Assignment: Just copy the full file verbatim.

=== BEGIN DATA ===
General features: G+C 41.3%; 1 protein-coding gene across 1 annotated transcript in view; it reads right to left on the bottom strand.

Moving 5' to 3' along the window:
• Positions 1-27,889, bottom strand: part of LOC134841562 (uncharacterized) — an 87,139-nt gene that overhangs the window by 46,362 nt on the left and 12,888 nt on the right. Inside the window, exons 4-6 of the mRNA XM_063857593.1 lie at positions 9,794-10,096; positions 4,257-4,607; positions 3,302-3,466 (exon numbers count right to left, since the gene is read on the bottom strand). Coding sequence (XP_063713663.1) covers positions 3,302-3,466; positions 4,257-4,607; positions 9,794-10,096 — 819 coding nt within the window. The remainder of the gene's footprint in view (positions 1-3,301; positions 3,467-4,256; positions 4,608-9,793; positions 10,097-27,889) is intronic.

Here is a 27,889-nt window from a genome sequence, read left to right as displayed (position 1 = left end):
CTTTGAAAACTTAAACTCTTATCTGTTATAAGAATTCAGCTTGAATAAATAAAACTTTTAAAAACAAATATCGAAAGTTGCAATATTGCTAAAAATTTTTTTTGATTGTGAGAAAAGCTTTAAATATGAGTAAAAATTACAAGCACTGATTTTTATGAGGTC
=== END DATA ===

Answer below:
General features: G+C 41.3%; 1 protein-coding gene across 1 annotated transcript in view; it reads right to left on the bottom strand.

Moving 5' to 3' along the window:
• Positions 1-27,889, bottom strand: part of LOC134841562 (uncharacterized) — an 87,139-nt gene that overhangs the window by 46,362 nt on the left and 12,888 nt on the right. Inside the window, exons 4-6 of the mRNA XM_063857593.1 lie at positions 9,794-10,096; positions 4,257-4,607; positions 3,302-3,466 (exon numbers count right to left, since the gene is read on the bottom strand). Coding sequence (XP_063713663.1) covers positions 3,302-3,466; positions 4,257-4,607; positions 9,794-10,096 — 819 coding nt within the window. The remainder of the gene's footprint in view (positions 1-3,301; positions 3,467-4,256; positions 4,608-9,793; positions 10,097-27,889) is intronic.

Here is a 27,889-nt window from a genome sequence, read left to right as displayed (position 1 = left end):
CTTTGAAAACTTAAACTCTTATCTGTTATAAGAATTCAGCTTGAATAAATAAAACTTTTAAAAACAAATATCGAAAGTTGCAATATTGCTAAAAATTTTTTTTGATTGTGAGAAAAGCTTTAAATATGAGTAAAAATTACAAGCACTGATTTTTATGAGGTC